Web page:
I have been to Cieszyn several times and every time I try to find something interesting there. This time my visit was only temporary, on the way further, but I managed to visit the Jewish cemetery in Cieszyn, which I consider to be one of the most interesting objects of this type I know.

Location

Cieszyn

One could write a lot about Cieszyn. I often visit this city because it is full of nice places and it is also a great base for visiting the other side of the border. Cieszyn is one of the few cities that looks much better on the Polish side than on the other. Let’s look at Słubice-Frankfurt or Zgorzelec-Gorlitz – there the cities on the other side look much better. In the case of Cieszyn, we have a lot to be proud of. The city has a rich history and I have recently discovered Jewish traces in it as well. They constituted a large group of Cieszyn inhabitants, and the history of the cemeteries is one of the pieces of evidence.

Jewish cemetery in Cieszyn

In fact, two cemeteries – the Old and the New are located on the same street (Hażlaska) on both sides. The Old Cemetery was established in the 17th century, but at the beginning, the area was owned by the Singer family. In 1785 it was sold to the Jewish community in Cieszyn, and the last burial was made there in 1928. It is one of the oldest Jewish cemeteries in Poland. Currently, it belongs to the Jewish Religious Community in Bielsko-Biała, and over 1,500 tombstones have been preserved on it. During World War II, the cemetery was planned to be turned into a park, but the recommendation was never implemented. There is a funeral house on the street, which was used as a warehouse in the seventies.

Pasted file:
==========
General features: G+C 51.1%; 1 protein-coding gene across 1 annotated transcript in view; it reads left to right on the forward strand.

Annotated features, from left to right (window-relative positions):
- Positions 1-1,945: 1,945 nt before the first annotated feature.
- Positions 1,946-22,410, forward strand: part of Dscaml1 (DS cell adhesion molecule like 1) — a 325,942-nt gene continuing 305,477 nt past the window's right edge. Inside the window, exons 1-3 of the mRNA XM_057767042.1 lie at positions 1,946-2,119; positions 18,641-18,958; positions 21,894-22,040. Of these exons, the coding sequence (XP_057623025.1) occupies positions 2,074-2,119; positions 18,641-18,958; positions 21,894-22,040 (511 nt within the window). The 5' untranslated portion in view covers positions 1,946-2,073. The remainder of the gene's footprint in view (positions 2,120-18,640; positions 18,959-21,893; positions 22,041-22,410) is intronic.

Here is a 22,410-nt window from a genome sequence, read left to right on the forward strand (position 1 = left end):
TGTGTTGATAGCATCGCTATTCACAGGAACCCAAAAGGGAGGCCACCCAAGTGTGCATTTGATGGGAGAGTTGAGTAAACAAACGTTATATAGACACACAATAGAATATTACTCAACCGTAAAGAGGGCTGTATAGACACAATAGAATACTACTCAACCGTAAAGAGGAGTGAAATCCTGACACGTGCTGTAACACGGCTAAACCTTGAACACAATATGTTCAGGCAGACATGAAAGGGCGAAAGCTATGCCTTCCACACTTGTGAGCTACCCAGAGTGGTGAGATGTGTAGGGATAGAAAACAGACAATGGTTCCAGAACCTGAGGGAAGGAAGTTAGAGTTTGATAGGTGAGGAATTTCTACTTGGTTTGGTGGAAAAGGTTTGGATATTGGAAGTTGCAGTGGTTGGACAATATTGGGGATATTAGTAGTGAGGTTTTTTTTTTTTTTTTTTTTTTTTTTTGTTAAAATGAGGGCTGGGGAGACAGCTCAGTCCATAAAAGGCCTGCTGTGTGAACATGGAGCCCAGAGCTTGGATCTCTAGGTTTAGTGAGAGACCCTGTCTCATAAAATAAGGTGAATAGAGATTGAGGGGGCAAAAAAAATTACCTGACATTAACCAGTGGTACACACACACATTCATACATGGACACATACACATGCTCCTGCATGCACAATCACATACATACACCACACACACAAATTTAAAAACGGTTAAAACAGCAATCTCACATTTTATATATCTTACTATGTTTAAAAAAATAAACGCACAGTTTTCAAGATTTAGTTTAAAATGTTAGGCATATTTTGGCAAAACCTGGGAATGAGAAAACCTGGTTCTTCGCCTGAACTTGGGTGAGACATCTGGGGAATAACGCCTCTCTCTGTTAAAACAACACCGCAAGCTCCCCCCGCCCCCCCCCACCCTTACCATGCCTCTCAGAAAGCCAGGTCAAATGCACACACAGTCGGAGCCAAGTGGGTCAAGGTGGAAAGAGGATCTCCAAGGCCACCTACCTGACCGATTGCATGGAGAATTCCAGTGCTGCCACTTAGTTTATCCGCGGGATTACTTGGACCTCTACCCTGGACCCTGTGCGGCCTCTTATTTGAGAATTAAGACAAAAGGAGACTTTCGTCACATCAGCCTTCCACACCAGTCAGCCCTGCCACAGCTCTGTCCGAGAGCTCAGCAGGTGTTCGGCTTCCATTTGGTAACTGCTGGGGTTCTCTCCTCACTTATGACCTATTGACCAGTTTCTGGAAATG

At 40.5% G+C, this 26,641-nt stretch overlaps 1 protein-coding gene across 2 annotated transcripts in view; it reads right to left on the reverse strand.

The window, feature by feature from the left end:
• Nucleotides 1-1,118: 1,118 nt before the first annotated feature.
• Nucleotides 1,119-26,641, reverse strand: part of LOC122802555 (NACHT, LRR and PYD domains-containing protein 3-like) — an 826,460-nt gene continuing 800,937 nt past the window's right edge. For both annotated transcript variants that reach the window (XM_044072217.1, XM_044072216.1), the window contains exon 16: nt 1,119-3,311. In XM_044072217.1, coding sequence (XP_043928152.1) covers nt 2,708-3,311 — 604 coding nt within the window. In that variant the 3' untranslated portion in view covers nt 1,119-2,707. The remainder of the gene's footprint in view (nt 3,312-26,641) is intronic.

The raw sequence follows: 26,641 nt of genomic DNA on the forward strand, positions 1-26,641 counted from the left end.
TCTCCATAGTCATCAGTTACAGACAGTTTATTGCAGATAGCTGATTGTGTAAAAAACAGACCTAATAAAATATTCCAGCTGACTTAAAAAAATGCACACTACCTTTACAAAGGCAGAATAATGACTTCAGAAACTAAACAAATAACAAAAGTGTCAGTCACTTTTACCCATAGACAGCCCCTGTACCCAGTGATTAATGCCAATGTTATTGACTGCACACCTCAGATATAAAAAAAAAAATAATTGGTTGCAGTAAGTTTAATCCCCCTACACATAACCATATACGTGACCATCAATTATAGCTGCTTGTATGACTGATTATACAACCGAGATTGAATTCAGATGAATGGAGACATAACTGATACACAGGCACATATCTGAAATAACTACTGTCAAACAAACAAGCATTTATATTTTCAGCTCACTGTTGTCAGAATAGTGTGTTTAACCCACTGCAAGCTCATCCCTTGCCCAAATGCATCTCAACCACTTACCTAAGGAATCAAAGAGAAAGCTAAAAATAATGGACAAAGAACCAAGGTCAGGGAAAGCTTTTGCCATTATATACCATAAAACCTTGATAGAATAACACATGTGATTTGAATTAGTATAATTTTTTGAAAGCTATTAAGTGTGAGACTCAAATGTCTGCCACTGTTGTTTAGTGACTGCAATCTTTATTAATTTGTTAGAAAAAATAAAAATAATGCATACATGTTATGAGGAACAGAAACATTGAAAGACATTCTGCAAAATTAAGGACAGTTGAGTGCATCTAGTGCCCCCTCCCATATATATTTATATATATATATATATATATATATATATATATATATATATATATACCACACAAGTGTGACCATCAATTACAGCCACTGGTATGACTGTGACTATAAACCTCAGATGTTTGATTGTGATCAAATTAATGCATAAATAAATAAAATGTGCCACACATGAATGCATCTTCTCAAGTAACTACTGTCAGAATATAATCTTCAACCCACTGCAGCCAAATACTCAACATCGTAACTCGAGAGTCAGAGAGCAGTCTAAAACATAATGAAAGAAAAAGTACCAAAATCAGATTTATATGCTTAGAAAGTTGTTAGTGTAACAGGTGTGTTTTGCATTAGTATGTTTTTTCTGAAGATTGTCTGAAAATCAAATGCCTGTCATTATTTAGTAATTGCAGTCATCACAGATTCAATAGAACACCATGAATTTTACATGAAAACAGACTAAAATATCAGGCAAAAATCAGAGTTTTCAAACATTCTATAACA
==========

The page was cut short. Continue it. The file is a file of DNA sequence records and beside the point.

The New Cemetery was established due to the lack of space in the old Jewish cemetery. It was founded in 1907. The last burial here took place in 1961. Like the Old Cemetery, the new one survived the war despite plans to make a park out of it. The funeral hoose could not be rebuilt in its original form. It has been renovated as a permanent ruin.

Both cemeteries are signed in the register of monuments and you will know which is old and which is new immediately after visiting them. The new one shows the layout and the area prepared for the Jewish cemetery. In the old one you can see the wildness which gives this place a lot of charm.

Surroundings

Cieszyn itself works well as a destination, but it is also a great place to stop on the way to the Czech Republic or beyond. It is worth visiting the Castle Brewery and seeing the Romanesque rotunda, the image of which can be found on the PLN 20 banknote. It is also a great base. In the area (already on the Czech side) you will find, among others:

  • Tatra Museum
  • Stramberk
  • Radegast Brewery
  • The Crooked Church in Karviná
  • many other! 🙂
Cmentarz żydowski w Cieszynie
Cmentarz żydowski w Cieszynie
Cmentarz żydowski w Cieszynie
Cmentarz żydowski w Cieszynie
Cmentarz żydowski w Cieszynie
Cmentarz żydowski w Cieszynie
Cmentarz żydowski w Cieszynie
Cmentarz żydowski w Cieszynie
Cmentarz żydowski w Cieszynie
Cmentarz żydowski w Cieszynie
Cmentarz żydowski w Cieszynie
Cmentarz żydowski w Cieszynie
Cmentarz żydowski w Cieszynie
Cmentarz żydowski w Cieszynie
Cmentarz żydowski w Cieszynie
Cmentarz żydowski w Cieszynie
Cmentarz żydowski w Cieszynie